Saying Grace

Damon and I are chatting and catching up in the kitchen as Damon puts the final touches on dinner—he’s been awesome about picking up more of the cooking duties since my “morning” sickness and fatigue kicked in. Oscar is literally dangling from the hem of my skirt, laughing as he swings and twirls from side to side, hanging on to the fabric. I’m wrinkling my nose up at the eggplant Damon just brought in from the grill—I normally love it, but my pregnant belly isn’t so keen. I’ll try some anyway because it was made with love. I sit on the floor to tickle Oscar before dinner hits the table, and he shines. He just shines.

We have so much for which to be grateful. Of that, there is no doubt.

The fall before my husband and I met, I was diagnosed with cervical cancer. Shortly thereafter, I had what’s called a cold knife conization to remove the cancerous tissue.

As I woke up in recovery (thankfully lucid enough to push away the proffered saltines, pointing to my allergy bracelet), my fabulous doctor came in to see me. With characteristic frankness, she told me that the lab tests on the excised tissue would give us confirmation in another week or so, but that the surgery itself went great and I would be able to have children in the future, no problem.

I burst into tears of relief.

Which is weird because I didn’t want children. Or I thought I didn’t. Or I had accepted the fact that I never would.

But my body’s reaction, those tears, told a different story. They changed my life. The weeks that followed brought tumultuous change—some good, some less-than-pleasant, all necessary. I knew my life needed to change. I didn’t know if I would ever have children, but I knew that I didn’t want to be living a life in which I knew having a family would not be an option.

Subsequent lab results and follow-up tests showed that I continued to be cancer free, and I found that I didn’t want to “date” anymore or try to shoe-horn myself into someone else’s life. Antoine de St. Exupery once said, “Love does not consist of gazing at each other, but in looking outward in the same direction.” That’s what I wanted. I signed up for an online dating service on a whim, and I met Damon. Less than a year later, we were engaged.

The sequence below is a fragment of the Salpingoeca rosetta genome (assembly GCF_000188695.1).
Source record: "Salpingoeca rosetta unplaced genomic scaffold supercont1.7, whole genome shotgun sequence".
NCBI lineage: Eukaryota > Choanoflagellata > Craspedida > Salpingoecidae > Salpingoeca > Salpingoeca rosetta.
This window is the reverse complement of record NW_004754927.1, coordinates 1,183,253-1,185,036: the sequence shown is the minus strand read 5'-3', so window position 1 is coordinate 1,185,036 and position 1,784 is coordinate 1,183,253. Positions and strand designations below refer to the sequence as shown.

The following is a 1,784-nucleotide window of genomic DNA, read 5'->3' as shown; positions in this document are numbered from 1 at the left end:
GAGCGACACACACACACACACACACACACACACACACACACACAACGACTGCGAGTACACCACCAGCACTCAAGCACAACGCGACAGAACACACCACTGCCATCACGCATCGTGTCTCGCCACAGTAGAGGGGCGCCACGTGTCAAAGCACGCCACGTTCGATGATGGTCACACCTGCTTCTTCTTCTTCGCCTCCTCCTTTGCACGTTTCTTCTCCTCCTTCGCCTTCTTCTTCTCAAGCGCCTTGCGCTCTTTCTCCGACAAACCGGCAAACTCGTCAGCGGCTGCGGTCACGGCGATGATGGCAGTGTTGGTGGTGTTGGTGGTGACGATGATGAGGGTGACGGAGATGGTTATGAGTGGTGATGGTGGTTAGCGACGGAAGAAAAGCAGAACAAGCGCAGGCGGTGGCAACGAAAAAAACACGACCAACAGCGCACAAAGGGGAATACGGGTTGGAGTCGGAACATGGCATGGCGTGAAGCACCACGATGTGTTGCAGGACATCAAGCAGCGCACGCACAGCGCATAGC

That next winter, a follow-up test showed positive for cervical cancer again. I’m so glad Damon was there with me. We once again did the biopsy and confirmed the diagnosis. And once again, I had surgery to remove the affected tissue.

And once again, it was successful. I’ve been cancer-free ever since, about two years now. Our oncologist told us when the second diagnosis came that if we wanted to have children, we might want to “prioritize it,” not put it off. There’s a chance the cancer could return, and a third bout might require different handling, to put it gently.

Damon and I agreed on two things. First, we both very much wanted a family. Second, we did not want to have fear rule our decisions, and neither did we want to postpone something we both wanted so much. We talked, a lot. We planned for our wedding. We celebrated our good fortune and good health with breathless gratitude.

eating ice cream

Damon and Oscar, sharing some ice cream.

Within a month of returning from our honeymoon, we discovered we were pregnant with Oscar. I often marvel that if I had never been diagnosed with cervical cancer, I might never have met Damon, for whom there are not enough superlatives in the world (superlatives, Damon, not expletives 🙂 ). If I hadn’t been diagnosed a second time, Oscar might not be here today. And suffice to say, we would probably not be expecting baby number two.

I never thought I’d hear myself say this, but I am so glad that I had cancer. I’m not ever one to dally with regret, but to think of so much goodness coming from something so frightening, my head just reels.

Now dinner is ready. Oscar wears his enthusiasm for food all over his face (literally). I try the eggplant, compliment the flavor, then predictably focus on the salad instead (sorry, Damon!). Damon laughs, his face split into a huge shining grin, and tells me about the beer he’s drinking. I realize he shines just like Oscar, and vice versa. All that glow, illuminating our meal.